Uptake of native and deglycosylated ricin A-chain immunotoxins by mouse liver parenchymal and non-parenchymal cells in vitro and in vivo

David C. Blakey, David N. Skilleter, Roger J. Price, Philip E. Thorpe

Research output: Contribution to journalArticle

37 Citations (Scopus)

Abstract

The therapeutic activity of ricin A-chain immunotoxins is undermined by their rapid clearance from the bloodstream of animals by the liver. This uptake has generally been attributed to recognition of the mannose-terminating oligosaccharides present on ricin A-chain by receptors present on the non-parenchymal (Kupffer and sinusoidal) cells of the liver. However, we demonstrate here that, in the mouse, the liver uptake of a ricin A-chain immunotoxin occurs in both parenchymal and non-parenchymal cells in equal amounts. This is in contrast to the situation in the rat, where uptake of the immunotoxin is predominantly by the non-parenchymal cells. Recognition of sugar residues on the A-chain portion of the immunotoxin plays an important role in the liver uptake by both cell types in both species. However it is not the only mechanism since, firstly, an immunotoxin containing ricin A-chain which had been effectively deglycosylated with metaperiodate and cyanoborohydride was still trapped to a significant extent by hepatic non-parenchymal cells after it was injected into mice. Secondly, deglycosylation, while eliminating uptake of the free A-chain by parenchymal and non-parenchymal cells in vitro, only reduced the uptake of an immunotoxin by either cell type by about half. Thirdly, the addition of excess d-mannose or l-fucose inhibited the uptake of free A-chain by mouse liver cell cultures by more than 80% but only inhibited the uptake of the native A-chain immunotoxin by about half and had little effect on the uptake of the deglycosylated ricin A-chain immunotoxin. Recognition of the antibody portion of the immunotoxin by liver cells seems improbable, since antibody alone or an antibody-bovine serum albumin conjugate were not taken up in appreciable amounts by the cultures. Possibly attachment of the A-chain to the antibody exposes sites on the A-chain that are recognised by liver cells in vitro and in vivo.

Original languageEnglish (US)
Pages (from-to)172-178
Number of pages7
JournalBBA - Molecular Cell Research
Volume968
Issue number2
DOIs
StatePublished - Feb 22 1988

Fingerprint

Ricin
Immunotoxins
Liver
Antibodies
Mannose
In Vitro Techniques
Kupffer Cells
Fucose
Bovine Serum Albumin
Oligosaccharides
Cell Culture Techniques

Keywords

  • (Mouse liver)
  • Deglycosylation
  • Glycoprotein uptake
  • Ricin A-chain immunotoxin

ASJC Scopus subject areas

  • Biophysics
  • Cell Biology
  • Molecular Biology
  • Medicine(all)

Cite this

Uptake of native and deglycosylated ricin A-chain immunotoxins by mouse liver parenchymal and non-parenchymal cells in vitro and in vivo. / Blakey, David C.; Skilleter, David N.; Price, Roger J.; Thorpe, Philip E.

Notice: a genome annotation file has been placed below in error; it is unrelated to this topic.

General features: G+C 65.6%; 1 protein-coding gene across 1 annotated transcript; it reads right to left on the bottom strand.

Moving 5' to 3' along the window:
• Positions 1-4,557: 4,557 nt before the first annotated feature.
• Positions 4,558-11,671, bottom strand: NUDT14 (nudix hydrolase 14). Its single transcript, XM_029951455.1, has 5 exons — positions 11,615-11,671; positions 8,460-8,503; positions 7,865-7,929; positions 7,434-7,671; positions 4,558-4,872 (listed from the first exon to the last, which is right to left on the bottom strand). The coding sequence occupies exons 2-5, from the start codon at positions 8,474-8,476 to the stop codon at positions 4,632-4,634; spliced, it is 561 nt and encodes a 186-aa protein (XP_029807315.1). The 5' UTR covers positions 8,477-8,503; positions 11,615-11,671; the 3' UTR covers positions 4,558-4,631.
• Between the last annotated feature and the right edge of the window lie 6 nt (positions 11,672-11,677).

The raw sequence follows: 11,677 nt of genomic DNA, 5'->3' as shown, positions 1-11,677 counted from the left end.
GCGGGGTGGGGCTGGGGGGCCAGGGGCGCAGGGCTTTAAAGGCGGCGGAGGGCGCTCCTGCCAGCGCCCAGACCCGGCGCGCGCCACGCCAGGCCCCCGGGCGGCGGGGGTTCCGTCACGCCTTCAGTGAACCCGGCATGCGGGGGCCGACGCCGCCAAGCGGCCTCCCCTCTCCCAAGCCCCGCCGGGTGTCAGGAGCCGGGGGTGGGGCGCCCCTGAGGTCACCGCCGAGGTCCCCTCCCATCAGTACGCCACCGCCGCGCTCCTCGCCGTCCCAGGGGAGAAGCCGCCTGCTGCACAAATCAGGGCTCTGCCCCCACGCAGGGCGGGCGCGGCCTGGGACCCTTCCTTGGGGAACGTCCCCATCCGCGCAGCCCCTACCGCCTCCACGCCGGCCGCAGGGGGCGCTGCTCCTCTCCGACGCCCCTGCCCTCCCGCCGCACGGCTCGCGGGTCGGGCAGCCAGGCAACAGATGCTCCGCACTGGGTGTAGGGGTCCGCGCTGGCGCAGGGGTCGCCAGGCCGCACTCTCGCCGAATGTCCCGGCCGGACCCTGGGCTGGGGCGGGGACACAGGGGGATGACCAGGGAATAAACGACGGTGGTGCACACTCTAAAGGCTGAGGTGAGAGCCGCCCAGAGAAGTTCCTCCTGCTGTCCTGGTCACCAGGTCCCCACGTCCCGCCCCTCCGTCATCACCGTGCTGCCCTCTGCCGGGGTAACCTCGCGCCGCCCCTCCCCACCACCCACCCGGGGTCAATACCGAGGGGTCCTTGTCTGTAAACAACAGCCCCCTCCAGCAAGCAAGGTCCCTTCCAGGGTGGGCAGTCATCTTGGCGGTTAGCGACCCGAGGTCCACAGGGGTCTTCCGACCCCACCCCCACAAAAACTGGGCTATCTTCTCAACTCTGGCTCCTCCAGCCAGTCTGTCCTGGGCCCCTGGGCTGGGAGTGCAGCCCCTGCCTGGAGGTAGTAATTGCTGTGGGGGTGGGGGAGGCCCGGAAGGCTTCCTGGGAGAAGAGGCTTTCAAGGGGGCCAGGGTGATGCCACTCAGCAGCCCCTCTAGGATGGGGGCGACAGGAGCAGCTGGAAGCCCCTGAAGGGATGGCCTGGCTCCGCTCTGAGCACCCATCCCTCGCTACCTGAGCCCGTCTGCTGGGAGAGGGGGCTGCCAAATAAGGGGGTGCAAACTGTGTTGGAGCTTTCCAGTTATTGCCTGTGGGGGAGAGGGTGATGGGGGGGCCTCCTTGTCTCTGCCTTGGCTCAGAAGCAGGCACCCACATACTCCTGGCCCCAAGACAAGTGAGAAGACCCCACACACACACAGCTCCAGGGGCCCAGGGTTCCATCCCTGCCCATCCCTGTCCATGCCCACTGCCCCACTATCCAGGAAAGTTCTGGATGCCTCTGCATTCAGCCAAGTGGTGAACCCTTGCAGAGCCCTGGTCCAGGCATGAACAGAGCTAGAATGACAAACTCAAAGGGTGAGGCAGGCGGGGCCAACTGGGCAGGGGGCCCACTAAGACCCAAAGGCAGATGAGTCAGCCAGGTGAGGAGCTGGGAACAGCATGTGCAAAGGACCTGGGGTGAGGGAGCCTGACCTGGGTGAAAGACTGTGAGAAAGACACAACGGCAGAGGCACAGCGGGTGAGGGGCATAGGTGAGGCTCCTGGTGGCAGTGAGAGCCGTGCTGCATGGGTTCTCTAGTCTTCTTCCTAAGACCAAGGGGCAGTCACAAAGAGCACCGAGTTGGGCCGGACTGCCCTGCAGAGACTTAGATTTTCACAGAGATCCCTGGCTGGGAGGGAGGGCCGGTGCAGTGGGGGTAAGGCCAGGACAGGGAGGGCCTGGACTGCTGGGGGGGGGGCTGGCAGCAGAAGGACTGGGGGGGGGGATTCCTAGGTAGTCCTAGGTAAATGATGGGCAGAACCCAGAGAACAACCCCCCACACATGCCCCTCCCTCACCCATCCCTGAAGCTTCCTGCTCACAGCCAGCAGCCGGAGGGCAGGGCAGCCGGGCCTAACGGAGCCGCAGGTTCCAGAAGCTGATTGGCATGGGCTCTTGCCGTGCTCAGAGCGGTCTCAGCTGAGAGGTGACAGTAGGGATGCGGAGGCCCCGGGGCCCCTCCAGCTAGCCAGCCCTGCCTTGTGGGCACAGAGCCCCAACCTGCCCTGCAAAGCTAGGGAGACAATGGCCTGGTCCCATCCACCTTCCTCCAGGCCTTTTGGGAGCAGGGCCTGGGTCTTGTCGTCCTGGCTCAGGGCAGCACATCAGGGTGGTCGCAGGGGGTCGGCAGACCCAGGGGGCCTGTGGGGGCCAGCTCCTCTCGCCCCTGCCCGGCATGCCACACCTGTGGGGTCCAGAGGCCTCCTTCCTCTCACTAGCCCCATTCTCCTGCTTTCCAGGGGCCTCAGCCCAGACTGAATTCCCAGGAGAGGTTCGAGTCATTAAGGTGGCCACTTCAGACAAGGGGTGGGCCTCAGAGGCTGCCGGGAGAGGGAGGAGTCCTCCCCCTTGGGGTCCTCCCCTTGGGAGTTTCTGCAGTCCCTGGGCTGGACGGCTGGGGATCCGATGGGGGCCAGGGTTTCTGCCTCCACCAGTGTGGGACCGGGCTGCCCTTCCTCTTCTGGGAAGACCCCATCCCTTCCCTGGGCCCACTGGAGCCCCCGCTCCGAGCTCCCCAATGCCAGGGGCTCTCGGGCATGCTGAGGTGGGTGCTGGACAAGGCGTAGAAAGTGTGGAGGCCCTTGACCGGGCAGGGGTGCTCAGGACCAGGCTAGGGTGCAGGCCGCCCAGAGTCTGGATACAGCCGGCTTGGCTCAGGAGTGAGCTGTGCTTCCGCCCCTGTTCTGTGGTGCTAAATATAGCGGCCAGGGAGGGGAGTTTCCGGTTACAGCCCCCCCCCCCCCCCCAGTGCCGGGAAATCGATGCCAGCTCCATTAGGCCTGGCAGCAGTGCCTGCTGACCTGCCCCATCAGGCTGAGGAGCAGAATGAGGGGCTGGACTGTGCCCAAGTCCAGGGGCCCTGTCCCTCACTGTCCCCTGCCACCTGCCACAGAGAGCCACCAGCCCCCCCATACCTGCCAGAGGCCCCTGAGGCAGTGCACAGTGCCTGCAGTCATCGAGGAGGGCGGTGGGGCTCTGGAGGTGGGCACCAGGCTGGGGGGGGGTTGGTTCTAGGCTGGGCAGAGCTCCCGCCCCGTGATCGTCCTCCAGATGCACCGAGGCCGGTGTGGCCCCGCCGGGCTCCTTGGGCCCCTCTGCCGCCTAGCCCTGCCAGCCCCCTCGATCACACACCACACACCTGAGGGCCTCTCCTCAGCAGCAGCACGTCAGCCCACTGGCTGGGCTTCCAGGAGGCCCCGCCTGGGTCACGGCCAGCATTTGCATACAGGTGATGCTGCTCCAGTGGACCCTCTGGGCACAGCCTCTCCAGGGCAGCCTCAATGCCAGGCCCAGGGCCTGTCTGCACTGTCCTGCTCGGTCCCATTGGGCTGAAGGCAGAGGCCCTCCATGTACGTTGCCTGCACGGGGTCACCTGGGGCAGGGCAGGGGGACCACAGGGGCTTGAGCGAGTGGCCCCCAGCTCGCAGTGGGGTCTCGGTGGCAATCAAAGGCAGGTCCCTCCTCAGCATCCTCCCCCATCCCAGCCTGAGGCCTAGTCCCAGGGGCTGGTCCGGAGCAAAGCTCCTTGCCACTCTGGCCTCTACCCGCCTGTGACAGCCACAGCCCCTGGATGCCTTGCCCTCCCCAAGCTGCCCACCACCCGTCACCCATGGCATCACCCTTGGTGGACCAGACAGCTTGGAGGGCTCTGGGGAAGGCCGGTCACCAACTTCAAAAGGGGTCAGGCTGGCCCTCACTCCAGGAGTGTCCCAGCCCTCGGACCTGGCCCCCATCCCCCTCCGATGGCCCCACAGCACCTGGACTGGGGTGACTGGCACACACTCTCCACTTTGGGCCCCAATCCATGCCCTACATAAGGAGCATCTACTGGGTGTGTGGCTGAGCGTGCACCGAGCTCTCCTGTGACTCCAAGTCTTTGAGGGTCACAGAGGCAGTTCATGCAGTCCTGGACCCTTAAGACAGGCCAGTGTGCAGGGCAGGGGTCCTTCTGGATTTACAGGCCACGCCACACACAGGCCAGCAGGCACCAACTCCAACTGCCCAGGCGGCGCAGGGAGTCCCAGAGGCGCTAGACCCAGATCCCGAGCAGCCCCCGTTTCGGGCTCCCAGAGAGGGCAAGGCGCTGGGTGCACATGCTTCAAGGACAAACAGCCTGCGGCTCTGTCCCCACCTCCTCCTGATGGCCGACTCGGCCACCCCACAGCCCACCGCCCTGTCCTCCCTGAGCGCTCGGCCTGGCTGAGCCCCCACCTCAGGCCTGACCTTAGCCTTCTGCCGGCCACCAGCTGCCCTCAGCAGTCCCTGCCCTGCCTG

In: BBA - Molecular Cell Research, Vol. 968, No. 2, 22.02.1988, p. 172-178.

Research output: Contribution to journalArticle

Blakey, David C. ; Skilleter, David N. ; Price, Roger J. ; Thorpe, Philip E. / Uptake of native and deglycosylated ricin A-chain immunotoxins by mouse liver parenchymal and non-parenchymal cells in vitro and in vivo. In: BBA - Molecular Cell Research. 1988 ; Vol. 968, No. 2. pp. 172-178.
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AB - The therapeutic activity of ricin A-chain immunotoxins is undermined by their rapid clearance from the bloodstream of animals by the liver. This uptake has generally been attributed to recognition of the mannose-terminating oligosaccharides present on ricin A-chain by receptors present on the non-parenchymal (Kupffer and sinusoidal) cells of the liver. However, we demonstrate here that, in the mouse, the liver uptake of a ricin A-chain immunotoxin occurs in both parenchymal and non-parenchymal cells in equal amounts. This is in contrast to the situation in the rat, where uptake of the immunotoxin is predominantly by the non-parenchymal cells. Recognition of sugar residues on the A-chain portion of the immunotoxin plays an important role in the liver uptake by both cell types in both species. However it is not the only mechanism since, firstly, an immunotoxin containing ricin A-chain which had been effectively deglycosylated with metaperiodate and cyanoborohydride was still trapped to a significant extent by hepatic non-parenchymal cells after it was injected into mice. Secondly, deglycosylation, while eliminating uptake of the free A-chain by parenchymal and non-parenchymal cells in vitro, only reduced the uptake of an immunotoxin by either cell type by about half. Thirdly, the addition of excess d-mannose or l-fucose inhibited the uptake of free A-chain by mouse liver cell cultures by more than 80% but only inhibited the uptake of the native A-chain immunotoxin by about half and had little effect on the uptake of the deglycosylated ricin A-chain immunotoxin. Recognition of the antibody portion of the immunotoxin by liver cells seems improbable, since antibody alone or an antibody-bovine serum albumin conjugate were not taken up in appreciable amounts by the cultures. Possibly attachment of the A-chain to the antibody exposes sites on the A-chain that are recognised by liver cells in vitro and in vivo.

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